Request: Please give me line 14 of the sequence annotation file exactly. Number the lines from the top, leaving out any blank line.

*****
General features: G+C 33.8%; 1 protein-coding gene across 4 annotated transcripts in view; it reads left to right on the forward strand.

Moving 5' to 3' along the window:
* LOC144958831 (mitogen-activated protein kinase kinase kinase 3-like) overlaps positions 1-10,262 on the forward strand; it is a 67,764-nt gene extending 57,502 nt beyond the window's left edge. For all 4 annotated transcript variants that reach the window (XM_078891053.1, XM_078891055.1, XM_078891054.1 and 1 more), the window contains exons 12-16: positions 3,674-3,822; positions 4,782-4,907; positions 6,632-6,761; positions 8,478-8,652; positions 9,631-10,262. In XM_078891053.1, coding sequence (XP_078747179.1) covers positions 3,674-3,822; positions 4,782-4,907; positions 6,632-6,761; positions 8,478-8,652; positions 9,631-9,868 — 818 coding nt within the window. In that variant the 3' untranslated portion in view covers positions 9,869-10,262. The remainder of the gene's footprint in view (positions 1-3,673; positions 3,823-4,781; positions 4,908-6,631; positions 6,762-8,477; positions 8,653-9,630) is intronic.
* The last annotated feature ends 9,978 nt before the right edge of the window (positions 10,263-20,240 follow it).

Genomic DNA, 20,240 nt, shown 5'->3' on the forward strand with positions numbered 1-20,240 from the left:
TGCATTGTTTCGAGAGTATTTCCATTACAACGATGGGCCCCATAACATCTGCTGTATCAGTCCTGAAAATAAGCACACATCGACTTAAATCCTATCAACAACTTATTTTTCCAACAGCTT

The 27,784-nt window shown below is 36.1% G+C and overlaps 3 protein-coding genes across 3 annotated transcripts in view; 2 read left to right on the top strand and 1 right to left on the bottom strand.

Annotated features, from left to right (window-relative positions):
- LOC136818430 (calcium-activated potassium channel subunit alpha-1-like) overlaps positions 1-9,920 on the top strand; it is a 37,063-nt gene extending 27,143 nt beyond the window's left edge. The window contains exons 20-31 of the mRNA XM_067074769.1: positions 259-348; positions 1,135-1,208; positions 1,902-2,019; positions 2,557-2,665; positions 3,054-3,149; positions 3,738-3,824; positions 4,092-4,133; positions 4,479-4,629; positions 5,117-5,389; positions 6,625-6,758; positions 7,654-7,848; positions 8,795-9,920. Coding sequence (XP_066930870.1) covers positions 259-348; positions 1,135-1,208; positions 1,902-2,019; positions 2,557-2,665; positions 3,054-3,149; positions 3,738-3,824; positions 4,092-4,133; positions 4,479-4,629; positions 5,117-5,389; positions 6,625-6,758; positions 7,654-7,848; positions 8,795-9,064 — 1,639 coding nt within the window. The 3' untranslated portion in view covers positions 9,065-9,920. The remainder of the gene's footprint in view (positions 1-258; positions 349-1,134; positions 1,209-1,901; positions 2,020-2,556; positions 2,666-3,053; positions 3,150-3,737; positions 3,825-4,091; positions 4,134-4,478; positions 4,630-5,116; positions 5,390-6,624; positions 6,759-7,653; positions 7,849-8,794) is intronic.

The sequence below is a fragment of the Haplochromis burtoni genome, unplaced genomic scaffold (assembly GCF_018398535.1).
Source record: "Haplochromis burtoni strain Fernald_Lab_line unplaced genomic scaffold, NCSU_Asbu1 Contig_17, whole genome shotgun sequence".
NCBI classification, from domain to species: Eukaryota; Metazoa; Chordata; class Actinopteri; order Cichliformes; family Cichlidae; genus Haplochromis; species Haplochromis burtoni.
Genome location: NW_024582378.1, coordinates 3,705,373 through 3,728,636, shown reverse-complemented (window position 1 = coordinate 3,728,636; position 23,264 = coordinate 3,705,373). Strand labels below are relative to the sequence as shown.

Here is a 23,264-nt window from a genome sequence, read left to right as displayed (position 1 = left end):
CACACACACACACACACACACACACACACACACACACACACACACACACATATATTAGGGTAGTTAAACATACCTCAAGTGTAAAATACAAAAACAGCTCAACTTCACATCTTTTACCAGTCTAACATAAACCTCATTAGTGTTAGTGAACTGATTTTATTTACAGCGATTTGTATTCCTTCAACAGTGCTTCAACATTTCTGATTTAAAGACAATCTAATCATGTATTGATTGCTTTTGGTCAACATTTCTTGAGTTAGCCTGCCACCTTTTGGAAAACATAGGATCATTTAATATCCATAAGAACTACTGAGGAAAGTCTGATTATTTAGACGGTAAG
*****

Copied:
Here is a 23,264-nt window from a genome sequence, read left to right as displayed (position 1 = left end):